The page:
A business programme to equip East Africa university graduates with entrepreneurial development skills before they enter the job market has been launched.
Kenya Commercial Bank (KCB) in partnership with McKinney Rogers Foundation launched the one week Business Challenge programme involving eight scholars from Kenya, Tanzania and Uganda who travel to Kenya to participate in the challenge at Strathmore University.
KCB has identified a challenge that will be given to the students who will then come up with a solution within four days to be presented to the KCB executive board on Friday, 3rd June 2011.
The solution will be implemented by KCB where three top performing scholars will be awarded with an internship to implement the proposed solution which will lead to permanent employment.
“The challenge will develop the scholars’ mindsets in addressing real type macro environment issues facing real organizations such as KCB,” said Chris Stephenson, Partner McKinney Rogers, adding that the Foundation is setting out to develop an entrepreneurial mindset and culture in East Africa.
Stephenson who was speaking at Strathmore University during the launch of the Business Challenge week said the foundation has been sponsoring two students every year from Kenya, Uganda and Tanzania through their university education since 2007 who have achieved straight A’s at O’level, are from disadvantaged backgrounds and who have outstanding character.
KCB looks forward to the participants being equipped with some pre-requisite business and leadership skills that will prepare them to venture into the highly competitive job market, said the KCB Divisional Director, Strategy, Research and Innovations, Dr Robert Ochola.
Dr. Ochola articulated that the bank is committed to looking through the proposals of the students and where possible implementing them as they continue innovating and illuminating the regional financial services.
“At KCB, we realize that most of the emerging Africa faces a huge unemployment burden. This is even more pronounced in our own country Kenya where the youth account for 75 percent of the population,” he said “Unfortunately despite being well educated and skilled many young people find themselves alienated from the economy as unemployed labor.”
Further, he pointed out small and medium enterprises which make up to 75 percent of the Kenya’s working population contribute 25 percent to the gross domestic product (GDP). While in Thailand they make about 40 percent of the working force while contributing 40 percent to the GDP.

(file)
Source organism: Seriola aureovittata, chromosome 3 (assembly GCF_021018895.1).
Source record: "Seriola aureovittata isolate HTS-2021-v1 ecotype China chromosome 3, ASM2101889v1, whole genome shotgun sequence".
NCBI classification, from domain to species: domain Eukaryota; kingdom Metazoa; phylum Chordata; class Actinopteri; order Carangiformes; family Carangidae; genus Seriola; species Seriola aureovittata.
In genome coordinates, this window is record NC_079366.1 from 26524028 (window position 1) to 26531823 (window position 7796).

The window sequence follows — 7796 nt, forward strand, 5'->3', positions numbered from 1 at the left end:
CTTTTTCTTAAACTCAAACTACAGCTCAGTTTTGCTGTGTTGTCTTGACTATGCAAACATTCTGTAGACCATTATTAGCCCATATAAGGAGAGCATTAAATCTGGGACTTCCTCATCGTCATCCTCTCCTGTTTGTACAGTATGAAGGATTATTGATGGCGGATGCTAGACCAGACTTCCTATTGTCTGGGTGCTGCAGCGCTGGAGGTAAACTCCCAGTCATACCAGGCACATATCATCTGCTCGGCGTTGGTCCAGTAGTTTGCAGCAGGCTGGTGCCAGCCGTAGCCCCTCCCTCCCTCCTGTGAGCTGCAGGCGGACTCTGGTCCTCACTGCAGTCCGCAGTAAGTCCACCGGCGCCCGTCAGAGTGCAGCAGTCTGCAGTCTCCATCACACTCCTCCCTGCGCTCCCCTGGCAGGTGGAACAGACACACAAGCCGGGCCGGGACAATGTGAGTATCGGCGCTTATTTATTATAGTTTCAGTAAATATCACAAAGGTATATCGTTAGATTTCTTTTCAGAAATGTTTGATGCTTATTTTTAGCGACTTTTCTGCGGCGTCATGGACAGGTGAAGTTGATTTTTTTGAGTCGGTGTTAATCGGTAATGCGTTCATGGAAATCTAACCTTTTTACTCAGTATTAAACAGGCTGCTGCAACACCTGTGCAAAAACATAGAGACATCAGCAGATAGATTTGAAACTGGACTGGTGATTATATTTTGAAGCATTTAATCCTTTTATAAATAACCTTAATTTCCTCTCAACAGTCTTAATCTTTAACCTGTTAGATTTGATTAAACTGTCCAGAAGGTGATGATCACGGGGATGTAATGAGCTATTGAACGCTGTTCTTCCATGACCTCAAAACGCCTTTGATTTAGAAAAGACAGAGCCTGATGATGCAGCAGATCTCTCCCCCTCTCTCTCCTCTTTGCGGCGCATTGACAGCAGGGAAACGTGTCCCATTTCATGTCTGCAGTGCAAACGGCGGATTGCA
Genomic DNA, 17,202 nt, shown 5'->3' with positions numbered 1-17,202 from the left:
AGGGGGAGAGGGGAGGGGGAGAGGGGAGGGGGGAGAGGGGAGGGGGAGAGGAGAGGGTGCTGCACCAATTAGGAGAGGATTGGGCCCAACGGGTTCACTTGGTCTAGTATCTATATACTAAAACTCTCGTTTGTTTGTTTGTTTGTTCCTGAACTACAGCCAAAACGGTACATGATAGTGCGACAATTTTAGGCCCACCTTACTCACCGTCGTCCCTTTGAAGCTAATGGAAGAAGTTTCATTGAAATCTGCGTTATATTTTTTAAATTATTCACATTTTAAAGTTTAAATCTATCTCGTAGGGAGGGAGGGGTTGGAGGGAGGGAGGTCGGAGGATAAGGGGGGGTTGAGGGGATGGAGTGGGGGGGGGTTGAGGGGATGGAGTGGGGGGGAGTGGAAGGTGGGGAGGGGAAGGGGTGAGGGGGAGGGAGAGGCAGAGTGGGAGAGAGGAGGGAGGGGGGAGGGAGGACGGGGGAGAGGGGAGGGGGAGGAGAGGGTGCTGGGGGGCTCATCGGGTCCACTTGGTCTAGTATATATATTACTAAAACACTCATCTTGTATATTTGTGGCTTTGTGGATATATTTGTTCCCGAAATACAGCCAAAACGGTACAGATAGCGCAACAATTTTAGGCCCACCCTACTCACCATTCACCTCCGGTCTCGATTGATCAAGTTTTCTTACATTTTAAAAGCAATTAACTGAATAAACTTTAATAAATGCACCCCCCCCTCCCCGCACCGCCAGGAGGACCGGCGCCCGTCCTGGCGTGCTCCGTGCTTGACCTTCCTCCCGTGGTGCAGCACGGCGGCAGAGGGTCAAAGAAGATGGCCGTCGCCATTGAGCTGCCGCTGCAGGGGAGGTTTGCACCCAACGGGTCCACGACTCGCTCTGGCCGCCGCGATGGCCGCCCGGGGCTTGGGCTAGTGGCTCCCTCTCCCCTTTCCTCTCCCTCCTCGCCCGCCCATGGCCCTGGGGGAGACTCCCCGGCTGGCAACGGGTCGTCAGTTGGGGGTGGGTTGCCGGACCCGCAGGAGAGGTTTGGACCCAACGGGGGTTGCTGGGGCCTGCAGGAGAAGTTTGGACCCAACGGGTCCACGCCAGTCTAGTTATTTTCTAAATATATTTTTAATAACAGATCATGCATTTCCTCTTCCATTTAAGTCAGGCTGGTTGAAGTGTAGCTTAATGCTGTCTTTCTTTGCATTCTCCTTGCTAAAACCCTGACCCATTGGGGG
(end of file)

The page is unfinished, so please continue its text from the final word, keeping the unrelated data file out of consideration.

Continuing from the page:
The strategy, research and innovations director attributed this to poor quality products, lack of financial access and lack of business management knowledge.
Thus the bank has committed Sh 27 million through the Enterprise Development pillar of the KCB Foundation to develop and expand enterprises through training and capacity building while also mentoring entrepreneurs in sustainable business models.
KCB is running the Acumen Fund East Africa Fellows programme which draws participants from East Africa with the aim of expanding their social initiatives and sharpen their leadership skills. They have identified top 20 social entrepreneurs in the region for the July programme.
Additionally, the bank is training youth groups around the country to establish micro – enterprises alongside sponsoring financial literacy and management courses through the Nurture Smart initiative.
Strathmore University, dean of the school of business, Paul Ochieng, said the university is looking forward to becoming an entrepreneurship incubation centre as it is hosting the KCB and McKinney Rogers Foundation partnership as well as Samsung technology and innovation park.
A part from hosting the Business Challenge the university will officially launch a business incubation in October this year. To nurture and graduate entrepreneurs, he said. The university reviews its curriculum after every three years to to be in resonance with the dynamic market needs.